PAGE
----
“We’ve been using this plant like crazy and moving it around the world like mad, and it’s been shuffling and we’ve been mixing the genomes together like crazy, and then it goes underground and nobody’s allowed to talk about it,” he said. “And the only people who are able to go and do all this breeding are, you know, dudes smoking a ton of weed and, you know, breeding a bunch of cannabis. Things were flying around everywhere.”

He’s arguably besmirching the revolutionary work of the Emerald Triangle’s brave, pioneering cultivars, there, but evidently the results have held up in multiple studies.

What about CBD, though? This non-psychoactive compound is marketed everywhere these days, in gummies, topicals, toothpaste, even butt moisturizers and infused sports bras. The chemical is frequently touted as an effective treatment for anxiety, among other things.

Amir Englund, a research fellow at King’s College London, set up a double blind clinical trial to study CBD’s effects on relieving paranoia. He gave subjects varying levels of THC (the main psychoactive compound in cannabis) and CBD and had them report on their feelings of anxiety and paranoia.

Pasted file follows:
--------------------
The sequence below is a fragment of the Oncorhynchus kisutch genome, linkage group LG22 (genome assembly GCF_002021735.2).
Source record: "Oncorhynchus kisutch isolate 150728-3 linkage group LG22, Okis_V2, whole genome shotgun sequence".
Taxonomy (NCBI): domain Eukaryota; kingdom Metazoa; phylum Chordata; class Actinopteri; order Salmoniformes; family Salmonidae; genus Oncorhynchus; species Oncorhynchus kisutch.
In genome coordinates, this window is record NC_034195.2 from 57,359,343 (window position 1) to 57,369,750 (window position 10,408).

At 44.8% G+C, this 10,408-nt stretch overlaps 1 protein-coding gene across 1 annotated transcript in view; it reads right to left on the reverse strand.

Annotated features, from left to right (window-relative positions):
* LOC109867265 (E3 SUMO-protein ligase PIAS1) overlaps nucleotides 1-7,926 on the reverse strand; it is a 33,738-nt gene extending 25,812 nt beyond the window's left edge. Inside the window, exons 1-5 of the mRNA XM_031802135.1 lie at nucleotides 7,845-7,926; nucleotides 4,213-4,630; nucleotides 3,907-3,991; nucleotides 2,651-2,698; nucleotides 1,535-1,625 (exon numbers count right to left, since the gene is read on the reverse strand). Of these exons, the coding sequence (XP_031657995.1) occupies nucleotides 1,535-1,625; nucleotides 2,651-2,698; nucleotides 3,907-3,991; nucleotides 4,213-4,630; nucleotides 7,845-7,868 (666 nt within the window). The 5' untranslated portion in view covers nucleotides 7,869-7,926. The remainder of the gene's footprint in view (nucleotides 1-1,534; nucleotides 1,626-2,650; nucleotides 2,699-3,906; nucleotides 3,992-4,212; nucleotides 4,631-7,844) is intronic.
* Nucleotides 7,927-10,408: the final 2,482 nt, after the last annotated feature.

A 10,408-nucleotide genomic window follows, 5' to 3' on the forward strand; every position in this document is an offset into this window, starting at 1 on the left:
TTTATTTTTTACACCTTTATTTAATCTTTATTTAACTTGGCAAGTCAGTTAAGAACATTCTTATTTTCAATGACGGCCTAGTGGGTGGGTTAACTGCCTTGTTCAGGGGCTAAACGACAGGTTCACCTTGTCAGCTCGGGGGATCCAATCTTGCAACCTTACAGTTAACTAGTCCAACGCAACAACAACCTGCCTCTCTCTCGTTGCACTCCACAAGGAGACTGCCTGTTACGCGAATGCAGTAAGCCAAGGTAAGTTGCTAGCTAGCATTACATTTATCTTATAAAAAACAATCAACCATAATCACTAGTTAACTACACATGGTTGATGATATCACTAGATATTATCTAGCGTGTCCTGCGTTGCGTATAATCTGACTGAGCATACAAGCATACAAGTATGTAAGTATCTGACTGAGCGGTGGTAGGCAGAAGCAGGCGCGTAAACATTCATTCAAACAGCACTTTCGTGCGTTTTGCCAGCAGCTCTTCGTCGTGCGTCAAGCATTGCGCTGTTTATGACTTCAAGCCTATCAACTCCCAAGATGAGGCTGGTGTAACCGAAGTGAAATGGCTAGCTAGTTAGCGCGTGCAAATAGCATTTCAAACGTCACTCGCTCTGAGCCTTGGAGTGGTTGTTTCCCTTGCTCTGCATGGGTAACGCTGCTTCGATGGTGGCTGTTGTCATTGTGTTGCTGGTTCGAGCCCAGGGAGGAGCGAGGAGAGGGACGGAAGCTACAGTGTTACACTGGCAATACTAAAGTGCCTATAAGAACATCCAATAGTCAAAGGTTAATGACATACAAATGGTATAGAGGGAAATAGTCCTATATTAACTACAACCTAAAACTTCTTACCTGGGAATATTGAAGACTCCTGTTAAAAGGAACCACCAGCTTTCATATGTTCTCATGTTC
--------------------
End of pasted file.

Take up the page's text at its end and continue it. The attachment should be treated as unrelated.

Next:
The results indicated that CBD has no impact whatsoever. 

“And I was like, no, that can’t be true,” Englund told the hosts. “It was really depressing. It was just really, really consistent that CBD did not have an effect on pretty much anything that we studied.”

Except coughing. For some reason, the testing subjects who received higher levels of CBD coughed more.

Anxiety levels, Englund and other researchers say, are largely determined by the amount of THC consumed. So if you tend to get paranoid on weed, try consuming a bit less next time.

We should note, here, that the National Institutes of Health has left that research door open a crack, saying there is “limited evidence” that CBD can help alleviate anxiety in people with social anxiety disorders, as assessed by a public speaking test. And of course, the placebo effect can be powerful.

The Drug Enforcement Administration is reportedly reviewing the classification of cannabis, which would make it easier for scientists to conduct more scientific testing to enhance our understanding of cannabis and its effects. 

In the meantime, you can click here for a link to the Science Vs episode discussed in this post, and here’s a transcript of the episode complete with footnotes to the various studies referenced.

Feel free to comment below with observations on how the science discussed above is flawed or corrupt or otherwise bogus.

And here’s wishing all LoCO readers an excellent 4/20.